Supply chain event management (SCEM) software developer Viewlocity must be doing something right. Last week the firm announced additional funding to the tune of $30 million from new and existing investors. It’s a pretty exceptional award given the downturn in the US and its impact on investors’ confidence in technology stocks. Brian Tinham
Supply chain event management (SCEM) software developer Viewlocity must be doing something right. Last week the firm announced additional funding to the tune of $30 million from new and existing investors. It’s a pretty exceptional award given the downturn in the US and its impact on investors’ confidence in technology stocks.
New Viewlocity CEO Jeffrey Simpson says: “It’s huge news in the US… This round of funding is a great vote of confidence from our investors and reflects the stability and maturity of our business as well as the continued growth opportunities.”
He says the funds will be used to continue to grow the business, with the focus now on SCEM which, he believes, is the secret is the firm’s success. He also insists the firm is doing more than simply jumping on the SCEM bandwagon, one of the current darlings of the analyst community.
Simpson says Viewlocity is building on its heritage in integration technology, which has become “more of a crowded commodity market.” He says that SCEM to him means using the web to create a software layer between the planning systems, “like those of i2 and Manugistics”, and the ERP systems “from whoever”, that unites supply chain companies at an operational level.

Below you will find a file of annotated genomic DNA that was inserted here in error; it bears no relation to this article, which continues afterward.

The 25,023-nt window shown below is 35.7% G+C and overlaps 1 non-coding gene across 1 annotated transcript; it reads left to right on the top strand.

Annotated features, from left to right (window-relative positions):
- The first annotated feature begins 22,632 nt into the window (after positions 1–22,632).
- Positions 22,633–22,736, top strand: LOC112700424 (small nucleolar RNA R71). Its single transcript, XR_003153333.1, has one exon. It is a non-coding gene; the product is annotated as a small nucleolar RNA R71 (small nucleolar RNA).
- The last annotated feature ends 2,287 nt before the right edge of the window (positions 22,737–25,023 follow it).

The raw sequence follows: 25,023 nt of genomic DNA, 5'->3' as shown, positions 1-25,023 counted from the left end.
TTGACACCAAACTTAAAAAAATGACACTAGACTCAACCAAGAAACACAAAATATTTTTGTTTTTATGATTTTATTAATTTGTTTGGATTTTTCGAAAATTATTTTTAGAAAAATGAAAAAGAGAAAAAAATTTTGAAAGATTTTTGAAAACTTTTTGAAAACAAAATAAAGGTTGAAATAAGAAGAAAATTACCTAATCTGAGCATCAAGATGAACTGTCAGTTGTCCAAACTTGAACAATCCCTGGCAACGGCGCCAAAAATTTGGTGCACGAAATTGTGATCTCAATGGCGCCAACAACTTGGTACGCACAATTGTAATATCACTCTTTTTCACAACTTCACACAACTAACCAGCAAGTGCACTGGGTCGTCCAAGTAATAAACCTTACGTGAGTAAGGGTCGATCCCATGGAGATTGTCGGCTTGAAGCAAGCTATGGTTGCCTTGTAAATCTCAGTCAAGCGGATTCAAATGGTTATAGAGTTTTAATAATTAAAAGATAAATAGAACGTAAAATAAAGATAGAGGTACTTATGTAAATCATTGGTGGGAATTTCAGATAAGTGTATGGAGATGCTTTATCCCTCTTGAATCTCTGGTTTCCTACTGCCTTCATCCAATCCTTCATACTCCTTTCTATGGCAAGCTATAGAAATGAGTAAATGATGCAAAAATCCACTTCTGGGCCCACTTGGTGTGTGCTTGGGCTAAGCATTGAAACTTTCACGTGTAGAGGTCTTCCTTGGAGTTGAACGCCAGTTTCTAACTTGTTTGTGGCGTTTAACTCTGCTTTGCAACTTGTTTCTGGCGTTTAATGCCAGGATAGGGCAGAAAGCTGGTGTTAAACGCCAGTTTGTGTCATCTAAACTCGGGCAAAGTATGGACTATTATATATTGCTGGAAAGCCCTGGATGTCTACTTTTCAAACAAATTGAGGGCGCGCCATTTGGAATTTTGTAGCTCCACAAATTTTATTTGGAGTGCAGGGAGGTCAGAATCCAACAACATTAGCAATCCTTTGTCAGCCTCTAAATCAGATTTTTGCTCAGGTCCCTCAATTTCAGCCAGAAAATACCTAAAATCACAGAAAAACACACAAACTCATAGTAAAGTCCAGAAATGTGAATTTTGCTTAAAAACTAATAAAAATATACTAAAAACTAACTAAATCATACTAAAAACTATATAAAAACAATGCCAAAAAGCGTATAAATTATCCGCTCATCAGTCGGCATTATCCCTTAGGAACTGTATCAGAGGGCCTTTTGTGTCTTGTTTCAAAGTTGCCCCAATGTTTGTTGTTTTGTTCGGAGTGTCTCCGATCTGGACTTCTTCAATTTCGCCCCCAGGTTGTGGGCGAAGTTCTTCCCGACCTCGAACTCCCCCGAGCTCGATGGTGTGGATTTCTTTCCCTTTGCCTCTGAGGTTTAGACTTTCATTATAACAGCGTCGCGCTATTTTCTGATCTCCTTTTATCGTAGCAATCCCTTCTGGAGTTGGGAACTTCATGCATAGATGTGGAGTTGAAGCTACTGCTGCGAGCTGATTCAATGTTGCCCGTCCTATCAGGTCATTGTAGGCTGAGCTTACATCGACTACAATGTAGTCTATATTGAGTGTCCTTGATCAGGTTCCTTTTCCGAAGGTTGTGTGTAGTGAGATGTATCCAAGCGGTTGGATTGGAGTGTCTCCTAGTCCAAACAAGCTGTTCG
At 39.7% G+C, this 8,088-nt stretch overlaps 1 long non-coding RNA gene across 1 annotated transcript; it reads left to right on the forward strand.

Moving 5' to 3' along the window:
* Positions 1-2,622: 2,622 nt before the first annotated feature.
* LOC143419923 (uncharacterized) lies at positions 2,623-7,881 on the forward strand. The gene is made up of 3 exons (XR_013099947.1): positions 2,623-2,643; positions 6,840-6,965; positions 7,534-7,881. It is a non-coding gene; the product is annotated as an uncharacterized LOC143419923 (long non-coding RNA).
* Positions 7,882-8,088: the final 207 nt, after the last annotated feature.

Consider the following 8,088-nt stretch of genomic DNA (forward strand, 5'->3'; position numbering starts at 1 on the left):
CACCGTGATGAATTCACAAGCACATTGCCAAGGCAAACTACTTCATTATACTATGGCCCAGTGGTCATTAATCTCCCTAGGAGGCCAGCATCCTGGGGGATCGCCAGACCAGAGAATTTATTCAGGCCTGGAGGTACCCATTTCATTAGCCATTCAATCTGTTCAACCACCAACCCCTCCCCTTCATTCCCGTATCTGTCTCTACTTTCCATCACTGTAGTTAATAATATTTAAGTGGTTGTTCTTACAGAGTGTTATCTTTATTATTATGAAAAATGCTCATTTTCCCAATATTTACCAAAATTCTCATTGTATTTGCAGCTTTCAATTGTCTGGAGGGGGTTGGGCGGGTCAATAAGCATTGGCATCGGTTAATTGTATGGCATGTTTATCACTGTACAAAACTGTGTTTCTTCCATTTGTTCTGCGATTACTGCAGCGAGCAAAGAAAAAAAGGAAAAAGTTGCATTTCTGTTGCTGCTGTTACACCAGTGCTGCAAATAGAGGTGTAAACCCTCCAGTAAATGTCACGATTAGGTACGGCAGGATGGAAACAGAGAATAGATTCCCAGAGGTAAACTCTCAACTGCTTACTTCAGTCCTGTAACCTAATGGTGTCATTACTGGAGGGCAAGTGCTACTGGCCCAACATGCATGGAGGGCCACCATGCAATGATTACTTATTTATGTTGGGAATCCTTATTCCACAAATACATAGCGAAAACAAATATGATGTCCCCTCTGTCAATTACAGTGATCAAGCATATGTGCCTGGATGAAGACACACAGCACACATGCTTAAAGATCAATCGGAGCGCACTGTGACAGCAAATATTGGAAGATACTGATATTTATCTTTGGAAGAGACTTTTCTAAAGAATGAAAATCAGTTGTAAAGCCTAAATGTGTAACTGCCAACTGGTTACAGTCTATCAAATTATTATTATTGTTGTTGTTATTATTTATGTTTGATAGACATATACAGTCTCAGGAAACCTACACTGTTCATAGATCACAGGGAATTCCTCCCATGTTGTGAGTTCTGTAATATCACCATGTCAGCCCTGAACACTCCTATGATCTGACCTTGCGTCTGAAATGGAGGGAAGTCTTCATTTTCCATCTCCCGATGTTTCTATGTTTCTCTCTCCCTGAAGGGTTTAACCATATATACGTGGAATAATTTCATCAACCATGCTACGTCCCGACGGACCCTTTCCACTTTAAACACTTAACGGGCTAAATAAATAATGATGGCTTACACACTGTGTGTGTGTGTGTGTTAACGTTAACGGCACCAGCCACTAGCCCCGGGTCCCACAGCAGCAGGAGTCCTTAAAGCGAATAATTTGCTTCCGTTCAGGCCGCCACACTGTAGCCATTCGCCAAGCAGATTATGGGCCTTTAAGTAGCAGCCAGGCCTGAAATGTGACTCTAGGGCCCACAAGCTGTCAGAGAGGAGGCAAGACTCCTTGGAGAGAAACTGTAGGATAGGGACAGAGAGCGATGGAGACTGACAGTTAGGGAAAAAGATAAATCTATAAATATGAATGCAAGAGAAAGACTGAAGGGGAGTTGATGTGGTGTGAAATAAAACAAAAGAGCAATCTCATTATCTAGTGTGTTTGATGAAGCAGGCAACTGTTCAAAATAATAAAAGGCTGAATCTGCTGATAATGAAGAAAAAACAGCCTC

“It’s well beyond the concept of just ‘visibility’,” he says. “Knowing something happened and taking timely action are two very different things. We’re offering the ability, through a continuous intelligent feedback mechanism, to automatically present manufacturers with the information they need.”
So it’s also more than web-enabled workflow, linking specific individuals internally and externally according to pre-configured business rules. And he says that means users of Viewlocity’s brand of SCEM will be able to get into adaptive planning and execution.
Says Simpson: “It will be the next great wave of systems implementation… We’re weeks away from clients implementing systems.”
Actually though, it’s a grey area: fact is, both i2 and Manugistics – and several others, like JD Edwards, with its Numetrix software, Synquest and the host of fancifully termed supply chain fulfilment (formerly logistics, warehousing and distribution management) software firms – would claim similar functionality. And to date, Viewlocity’s successes with this software have been with the logistics and distribution big boys.
There’s going to be a lot of IT vendors knocking on your door with software that purports to do an awful lot of what SCEM is all about – and happily coexists with our existing manufacturing and business management IT investments.
Author: Brian Tinham